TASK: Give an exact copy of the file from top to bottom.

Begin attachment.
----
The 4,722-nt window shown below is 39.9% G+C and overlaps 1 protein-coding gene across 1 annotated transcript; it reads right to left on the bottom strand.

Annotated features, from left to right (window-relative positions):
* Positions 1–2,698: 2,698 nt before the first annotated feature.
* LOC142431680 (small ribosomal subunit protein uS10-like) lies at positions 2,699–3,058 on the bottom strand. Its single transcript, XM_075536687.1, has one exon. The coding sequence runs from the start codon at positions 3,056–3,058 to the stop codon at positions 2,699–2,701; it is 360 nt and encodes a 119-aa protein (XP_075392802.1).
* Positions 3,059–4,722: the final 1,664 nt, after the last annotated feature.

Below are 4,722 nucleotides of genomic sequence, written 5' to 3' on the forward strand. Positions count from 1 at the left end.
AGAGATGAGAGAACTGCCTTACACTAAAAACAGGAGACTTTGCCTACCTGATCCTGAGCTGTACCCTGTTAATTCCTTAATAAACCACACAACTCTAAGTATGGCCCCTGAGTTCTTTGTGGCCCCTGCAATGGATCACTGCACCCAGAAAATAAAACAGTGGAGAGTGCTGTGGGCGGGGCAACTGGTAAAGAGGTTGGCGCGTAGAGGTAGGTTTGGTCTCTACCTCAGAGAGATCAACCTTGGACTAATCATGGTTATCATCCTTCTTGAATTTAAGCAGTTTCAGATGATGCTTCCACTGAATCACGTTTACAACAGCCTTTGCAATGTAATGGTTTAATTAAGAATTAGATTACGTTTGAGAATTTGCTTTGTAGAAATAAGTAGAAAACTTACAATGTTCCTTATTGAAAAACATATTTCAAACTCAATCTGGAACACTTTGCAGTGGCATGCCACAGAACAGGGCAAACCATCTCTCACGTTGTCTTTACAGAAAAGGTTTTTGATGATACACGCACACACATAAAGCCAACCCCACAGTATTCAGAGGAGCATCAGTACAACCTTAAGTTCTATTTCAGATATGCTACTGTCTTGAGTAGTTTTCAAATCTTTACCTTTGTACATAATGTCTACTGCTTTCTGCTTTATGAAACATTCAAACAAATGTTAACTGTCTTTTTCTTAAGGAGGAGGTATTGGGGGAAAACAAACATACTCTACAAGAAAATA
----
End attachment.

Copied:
The 4,722-nt window shown below is 39.9% G+C and overlaps 1 protein-coding gene across 1 annotated transcript; it reads right to left on the bottom strand.

Annotated features, from left to right (window-relative positions):
* Positions 1–2,698: 2,698 nt before the first annotated feature.
* LOC142431680 (small ribosomal subunit protein uS10-like) lies at positions 2,699–3,058 on the bottom strand. Its single transcript, XM_075536687.1, has one exon. The coding sequence runs from the start codon at positions 3,056–3,058 to the stop codon at positions 2,699–2,701; it is 360 nt and encodes a 119-aa protein (XP_075392802.1).
* Positions 3,059–4,722: the final 1,664 nt, after the last annotated feature.

Below are 4,722 nucleotides of genomic sequence, written 5' to 3' on the forward strand. Positions count from 1 at the left end.
AGAGATGAGAGAACTGCCTTACACTAAAAACAGGAGACTTTGCCTACCTGATCCTGAGCTGTACCCTGTTAATTCCTTAATAAACCACACAACTCTAAGTATGGCCCCTGAGTTCTTTGTGGCCCCTGCAATGGATCACTGCACCCAGAAAATAAAACAGTGGAGAGTGCTGTGGGCGGGGCAACTGGTAAAGAGGTTGGCGCGTAGAGGTAGGTTTGGTCTCTACCTCAGAGAGATCAACCTTGGACTAATCATGGTTATCATCCTTCTTGAATTTAAGCAGTTTCAGATGATGCTTCCACTGAATCACGTTTACAACAGCCTTTGCAATGTAATGGTTTAATTAAGAATTAGATTACGTTTGAGAATTTGCTTTGTAGAAATAAGTAGAAAACTTACAATGTTCCTTATTGAAAAACATATTTCAAACTCAATCTGGAACACTTTGCAGTGGCATGCCACAGAACAGGGCAAACCATCTCTCACGTTGTCTTTACAGAAAAGGTTTTTGATGATACACGCACACACATAAAGCCAACCCCACAGTATTCAGAGGAGCATCAGTACAACCTTAAGTTCTATTTCAGATATGCTACTGTCTTGAGTAGTTTTCAAATCTTTACCTTTGTACATAATGTCTACTGCTTTCTGCTTTATGAAACATTCAAACAAATGTTAACTGTCTTTTTCTTAAGGAGGAGGTATTGGGGGAAAACAAACATACTCTACAAGAAAATA